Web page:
Apron men and women wearing Wellies.

The man was handsome. Rather shy. Slow smile. Strong arms. Skin that was tanned naturally from the sun and wind. That kind of handsome. But what I found most attractive and frankly captivating about him was that he was wearing an apron.

This was a serious apron. It was all leather and pockets. Tools were slipped into loops and slits that weighted both sides of it down from his waist to his heavily booted ankles. The apron was fastened around his legs, as well, so it never got in the way of the work; didn’t catch at him or the horses as he bent to tend to their hooves and shoes. The man was a farrier; his apron a vital part of his craft, evolved from the ancient one of blacksmithing.

From a very young age – at least as long as I can remember – I have found men wearing aprons to be extremely compelling. I think it’s the intentionality of it. The obvious purpose-driven aspect. A man who puts on an apron is going to do something. He also usually rolls up his sleeves, rather like he’s saying: This is going to get messy … and be very “hands-on”… and probably interesting.

He might be going to file the hoof of a horse or bake fresh bread, throw pottery or mend someone’s shoes, cut flowers or cut hair, weld art or wash a dog. Perhaps he’ll clean a fish or act as sous chef for his mate.

I remember my father, together with his grown-men brothers, back in their mother’s kitchen, grabbing flour sack dish towels and tucking them into their belts, wrapping them all around their waists. And they would flip pancakes from skillet to plates in a raucous breakfast ritual. Aprons don’t have to be fancy, that taught me. It’s all about what they represent.

There was a time in history when men wearing aprons were so prevalent that all tradesmen were called “apron men.” And you could tell what trade a man was in by the color or style or pattern of his apron: green, a butler; blue stripes, a butcher; black, a cobbler; checkered, a barber; white, a stone mason. Fish mongers, furniture makers, tailors, jewelers, artists, weavers, even soldiers in the French Foreign Legion, all were men who wore aprons. All had intention. All lived life with a sort of “bring it on” style. And, I’ve observed, men who wear aprons today often still have that same kind of energy about them. That same sense of involvement.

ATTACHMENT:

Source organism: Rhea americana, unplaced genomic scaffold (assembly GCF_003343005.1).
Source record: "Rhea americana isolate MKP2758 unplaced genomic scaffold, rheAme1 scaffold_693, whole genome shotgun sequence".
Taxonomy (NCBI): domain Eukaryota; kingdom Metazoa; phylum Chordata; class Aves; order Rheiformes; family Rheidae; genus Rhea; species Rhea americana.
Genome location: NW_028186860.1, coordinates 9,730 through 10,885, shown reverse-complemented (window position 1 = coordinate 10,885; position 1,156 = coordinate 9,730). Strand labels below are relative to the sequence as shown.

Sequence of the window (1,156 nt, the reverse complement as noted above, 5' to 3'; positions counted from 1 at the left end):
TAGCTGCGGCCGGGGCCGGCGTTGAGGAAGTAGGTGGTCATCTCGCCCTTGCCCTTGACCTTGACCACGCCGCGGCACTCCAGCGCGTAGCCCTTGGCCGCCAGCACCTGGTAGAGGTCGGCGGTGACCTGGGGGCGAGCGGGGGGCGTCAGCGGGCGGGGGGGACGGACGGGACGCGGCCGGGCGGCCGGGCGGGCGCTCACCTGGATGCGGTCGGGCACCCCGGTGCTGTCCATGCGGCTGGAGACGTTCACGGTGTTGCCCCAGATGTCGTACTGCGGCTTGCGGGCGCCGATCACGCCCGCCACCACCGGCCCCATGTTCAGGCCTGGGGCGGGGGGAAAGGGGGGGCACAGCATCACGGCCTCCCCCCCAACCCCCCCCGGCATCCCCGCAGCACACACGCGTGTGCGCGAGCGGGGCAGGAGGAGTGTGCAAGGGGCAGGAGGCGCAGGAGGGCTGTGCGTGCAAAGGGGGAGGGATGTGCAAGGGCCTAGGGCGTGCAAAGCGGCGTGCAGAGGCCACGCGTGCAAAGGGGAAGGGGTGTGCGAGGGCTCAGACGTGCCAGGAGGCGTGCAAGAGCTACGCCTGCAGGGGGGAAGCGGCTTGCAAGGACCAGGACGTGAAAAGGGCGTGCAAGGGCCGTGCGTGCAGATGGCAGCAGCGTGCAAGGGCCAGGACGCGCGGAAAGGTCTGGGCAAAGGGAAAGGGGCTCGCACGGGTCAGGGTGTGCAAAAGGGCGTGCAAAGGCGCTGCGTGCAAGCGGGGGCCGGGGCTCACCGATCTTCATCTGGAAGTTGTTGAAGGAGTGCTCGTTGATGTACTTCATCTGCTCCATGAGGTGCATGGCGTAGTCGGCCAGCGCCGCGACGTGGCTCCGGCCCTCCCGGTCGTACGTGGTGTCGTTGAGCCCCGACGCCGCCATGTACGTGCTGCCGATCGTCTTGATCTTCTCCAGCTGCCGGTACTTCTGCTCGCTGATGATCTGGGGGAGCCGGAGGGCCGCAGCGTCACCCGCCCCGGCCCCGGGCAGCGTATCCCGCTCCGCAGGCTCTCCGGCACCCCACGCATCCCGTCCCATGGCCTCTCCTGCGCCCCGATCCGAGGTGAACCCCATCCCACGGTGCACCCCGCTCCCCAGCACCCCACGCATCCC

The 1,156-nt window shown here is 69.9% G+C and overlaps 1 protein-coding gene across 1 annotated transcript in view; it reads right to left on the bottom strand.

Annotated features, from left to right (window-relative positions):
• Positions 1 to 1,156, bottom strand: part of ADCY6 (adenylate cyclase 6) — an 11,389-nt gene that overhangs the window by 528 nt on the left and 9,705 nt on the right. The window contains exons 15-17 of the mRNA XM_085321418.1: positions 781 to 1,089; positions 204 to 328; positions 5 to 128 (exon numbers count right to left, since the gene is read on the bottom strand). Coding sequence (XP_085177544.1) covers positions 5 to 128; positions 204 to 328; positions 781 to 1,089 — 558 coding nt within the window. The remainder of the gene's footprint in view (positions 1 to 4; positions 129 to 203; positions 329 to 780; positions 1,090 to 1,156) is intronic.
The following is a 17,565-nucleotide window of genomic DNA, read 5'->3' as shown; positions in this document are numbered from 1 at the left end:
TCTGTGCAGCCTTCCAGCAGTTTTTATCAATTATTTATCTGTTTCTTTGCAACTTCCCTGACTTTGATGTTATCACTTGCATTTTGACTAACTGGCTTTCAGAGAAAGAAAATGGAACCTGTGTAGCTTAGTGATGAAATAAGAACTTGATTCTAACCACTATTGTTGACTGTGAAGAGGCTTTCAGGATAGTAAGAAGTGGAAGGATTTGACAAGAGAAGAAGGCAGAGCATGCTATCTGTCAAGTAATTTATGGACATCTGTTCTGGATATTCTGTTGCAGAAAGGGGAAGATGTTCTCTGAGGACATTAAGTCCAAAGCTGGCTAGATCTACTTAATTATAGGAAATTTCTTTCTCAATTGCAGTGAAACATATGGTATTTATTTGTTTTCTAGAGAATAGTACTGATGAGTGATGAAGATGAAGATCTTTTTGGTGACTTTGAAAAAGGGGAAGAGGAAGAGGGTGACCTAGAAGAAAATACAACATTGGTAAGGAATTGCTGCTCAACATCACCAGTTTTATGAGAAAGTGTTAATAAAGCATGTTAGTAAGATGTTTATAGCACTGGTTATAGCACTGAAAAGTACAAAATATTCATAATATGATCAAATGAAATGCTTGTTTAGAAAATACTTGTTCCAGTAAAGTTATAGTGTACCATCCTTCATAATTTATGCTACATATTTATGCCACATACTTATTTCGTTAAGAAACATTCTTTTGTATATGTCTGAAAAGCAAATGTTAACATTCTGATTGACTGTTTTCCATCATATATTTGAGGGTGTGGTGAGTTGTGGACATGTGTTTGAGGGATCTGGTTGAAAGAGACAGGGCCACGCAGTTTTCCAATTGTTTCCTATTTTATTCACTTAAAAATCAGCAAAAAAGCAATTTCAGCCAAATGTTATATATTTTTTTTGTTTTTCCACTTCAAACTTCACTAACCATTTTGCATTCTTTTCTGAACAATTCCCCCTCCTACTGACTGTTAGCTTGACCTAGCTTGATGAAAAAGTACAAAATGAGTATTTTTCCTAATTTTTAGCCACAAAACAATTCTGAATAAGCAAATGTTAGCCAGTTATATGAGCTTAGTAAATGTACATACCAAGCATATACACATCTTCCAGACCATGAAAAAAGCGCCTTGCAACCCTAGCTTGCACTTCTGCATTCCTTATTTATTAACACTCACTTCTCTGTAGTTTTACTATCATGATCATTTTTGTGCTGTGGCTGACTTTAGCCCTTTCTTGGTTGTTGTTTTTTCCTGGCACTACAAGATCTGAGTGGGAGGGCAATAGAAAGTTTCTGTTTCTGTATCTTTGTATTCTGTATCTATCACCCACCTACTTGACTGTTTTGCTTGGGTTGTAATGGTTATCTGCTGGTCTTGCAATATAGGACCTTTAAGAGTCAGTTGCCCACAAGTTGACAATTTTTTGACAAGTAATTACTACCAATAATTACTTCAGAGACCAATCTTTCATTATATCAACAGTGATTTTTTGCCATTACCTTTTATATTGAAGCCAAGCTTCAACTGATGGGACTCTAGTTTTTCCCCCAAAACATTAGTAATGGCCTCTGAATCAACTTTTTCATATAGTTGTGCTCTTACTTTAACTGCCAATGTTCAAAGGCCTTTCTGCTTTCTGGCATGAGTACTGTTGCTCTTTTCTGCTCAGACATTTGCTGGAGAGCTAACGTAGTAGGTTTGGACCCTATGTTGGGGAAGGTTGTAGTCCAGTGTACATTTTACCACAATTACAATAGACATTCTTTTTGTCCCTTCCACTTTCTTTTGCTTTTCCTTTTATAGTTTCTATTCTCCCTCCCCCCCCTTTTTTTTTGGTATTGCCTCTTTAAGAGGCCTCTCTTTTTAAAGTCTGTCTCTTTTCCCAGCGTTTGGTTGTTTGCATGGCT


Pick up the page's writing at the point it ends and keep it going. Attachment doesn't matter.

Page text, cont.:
That being said, equally compelling to me – and certainly deserving of equal recognition – are women who wear boots. Most particularly Wellington boots (aka Wellies). And for much the same reasons. I have found that women wearing Wellies are every bit as intriguing, intentional, interesting and involved as apron men.

Historically, Wellies have gone to war, and they have worked for food in the fields. Wellies have been covered in farm muck, but they have also been used in laboratory cleanrooms. They have stepped in to heal, and stepped out to party. Wellington boots were used by miners in South Africa to communicate secretly in code; and they were used by soldiers on horseback in England to stop bullets from crippling them. Wellies have had songs written about them and dances created for them.

Even today, I’ve found that women wearing Wellies tend to walk where there is no path. They will unhesitatingly step on surfaces where there are no footprints. They wade into water that’s murky, and stand with assurance on ground that is unsure. Women wearing Wellies mess about in the most fascinating environments. And they make me want to follow them, to stow away with them, to be one of them.

I suspect that the reason I am drawn to such people is not really the aprons or the boots or the attire at all. I suspect it’s more about the persons wearing them – their energies, their sense of purpose. Living intentional lives. Finding the adventures. Being there for the possibilities.

All the same, men wearing aprons do make me smile. And women wearing Wellies just seem to want to dance.